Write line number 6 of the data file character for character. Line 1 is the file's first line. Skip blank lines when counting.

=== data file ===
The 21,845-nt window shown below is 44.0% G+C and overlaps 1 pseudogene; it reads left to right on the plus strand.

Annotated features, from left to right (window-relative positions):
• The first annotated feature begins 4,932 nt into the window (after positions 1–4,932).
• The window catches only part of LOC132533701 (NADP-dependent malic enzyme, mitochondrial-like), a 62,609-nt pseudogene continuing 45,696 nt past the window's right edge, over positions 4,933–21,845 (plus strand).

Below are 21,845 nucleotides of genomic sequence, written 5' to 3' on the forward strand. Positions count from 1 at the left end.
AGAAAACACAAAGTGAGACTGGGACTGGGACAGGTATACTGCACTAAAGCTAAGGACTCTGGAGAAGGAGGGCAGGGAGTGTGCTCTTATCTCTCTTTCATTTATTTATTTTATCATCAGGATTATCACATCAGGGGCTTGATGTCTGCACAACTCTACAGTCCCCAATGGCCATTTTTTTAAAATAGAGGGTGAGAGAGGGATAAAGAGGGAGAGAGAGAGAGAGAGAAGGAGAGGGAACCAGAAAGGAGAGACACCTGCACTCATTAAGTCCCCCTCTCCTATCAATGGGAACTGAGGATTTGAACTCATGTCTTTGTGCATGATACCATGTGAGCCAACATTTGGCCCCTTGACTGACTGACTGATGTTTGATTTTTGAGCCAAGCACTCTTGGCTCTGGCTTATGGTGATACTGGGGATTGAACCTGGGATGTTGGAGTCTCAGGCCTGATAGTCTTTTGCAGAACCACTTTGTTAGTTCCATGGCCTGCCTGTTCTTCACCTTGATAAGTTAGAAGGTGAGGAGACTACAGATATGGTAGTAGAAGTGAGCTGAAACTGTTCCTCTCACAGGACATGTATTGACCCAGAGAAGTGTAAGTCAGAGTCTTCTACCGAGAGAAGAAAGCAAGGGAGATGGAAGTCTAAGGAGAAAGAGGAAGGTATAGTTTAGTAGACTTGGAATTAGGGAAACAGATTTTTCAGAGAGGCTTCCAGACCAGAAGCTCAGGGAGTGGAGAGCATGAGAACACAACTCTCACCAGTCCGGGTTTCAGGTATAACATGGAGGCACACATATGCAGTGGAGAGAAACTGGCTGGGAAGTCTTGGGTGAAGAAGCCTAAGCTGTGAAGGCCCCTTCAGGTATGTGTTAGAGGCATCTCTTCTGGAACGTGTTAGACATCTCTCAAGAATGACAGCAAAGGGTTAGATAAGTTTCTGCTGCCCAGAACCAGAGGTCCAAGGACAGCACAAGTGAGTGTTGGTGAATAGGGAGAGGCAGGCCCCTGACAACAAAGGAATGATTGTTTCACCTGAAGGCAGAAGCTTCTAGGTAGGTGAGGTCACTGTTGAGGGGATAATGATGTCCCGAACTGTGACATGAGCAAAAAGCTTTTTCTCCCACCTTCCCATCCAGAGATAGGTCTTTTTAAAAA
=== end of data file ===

AGAAAACACAAAGTGAGACTGGGACTGGGACAGGTATACTGCACTAAAGCTAAGGACTCTGGAGAAGGAGGGCAGGGAGTGTGCTCTTATCTCTCTTTCATTTATTTATTTTATCATCAGGATTATCACATCAGGGGCTTGATGTCTGCACAACTCTACAGTCCCCAATGGCCATTTTTTTAAAATAGAGGGTGAGAGAGGGATAAAGAGGGAGAGAGAGAGAGAGAGAAGGAGAGGGAACCAGAAAGGAGAGACACCTGCACTCATTAAGTCCCCCTCTCCTATCAATGGGAACTGAGGATTTGAACTCATGTCTTTGTGCATGATACCATGTGAGCCAACATTTGGCCCCTTGACTGACTGACTGATGTTTGATTTTTGAGCCAAGCACTCTTGGCTCTGGCTTATGGTGATACTGGGGATTGAACCTGGGATGTTGGAGTCTCAGGCCTGATAGTCTTTTGCAGAACCACTTTGTTAGTTCCATGGCCTGCCTGTTCTTCACCTTGATAAGTTAGAAGGTGAGGAGACTACAGATATGGTAGTAGAAGTGAGCTGAAACTGTTCCTCTCACAGGACATGTATTGACCCAGAGAAGTGTAAGTCAGAGTCTTCTACCGAGAGAAGAAAGCAAGGGAGATGGAAGTCTAAGGAGAAAGAGGAAGGTATAGTTTAGTAGACTTGGAATTAGGGAAACAGATTTTTCAGAGAGGCTTCCAGACCAGAAGCTCAGGGAGTGGAGAGCATGAGAACACAACTCTCACCAGTCCGGGTTTCAGGTATAACATGGAGGCACACATATGCAGTGGAGAGAAACTGGCTGGGAAGTCTTGGGTGAAGAAGCCTAAGCTGTGAAGGCCCCTTCAGGTATGTGTTAGAGGCATCTCTTCTGGAACGTGTTAGACATCTCTCAAGAATGACAGCAAAGGGTTAGATAAGTTTCTGCTGCCCAGAACCAGAGGTCCAAGGACAGCACAAGTGAGTGTTGGTGAATAGGGAGAGGCAGGCCCCTGACAACAAAGGAATGATTGTTTCACCTGAAGGCAGAAGCTTCTAGGTAGGTGAGGTCACTGTTGAGGGGATAATGATGTCCCGAACTGTGACATGAGCAAAAAGCTTTTTCTCCCACCTTCCCATCCAGAGATAGGTCTTTTTAAAAA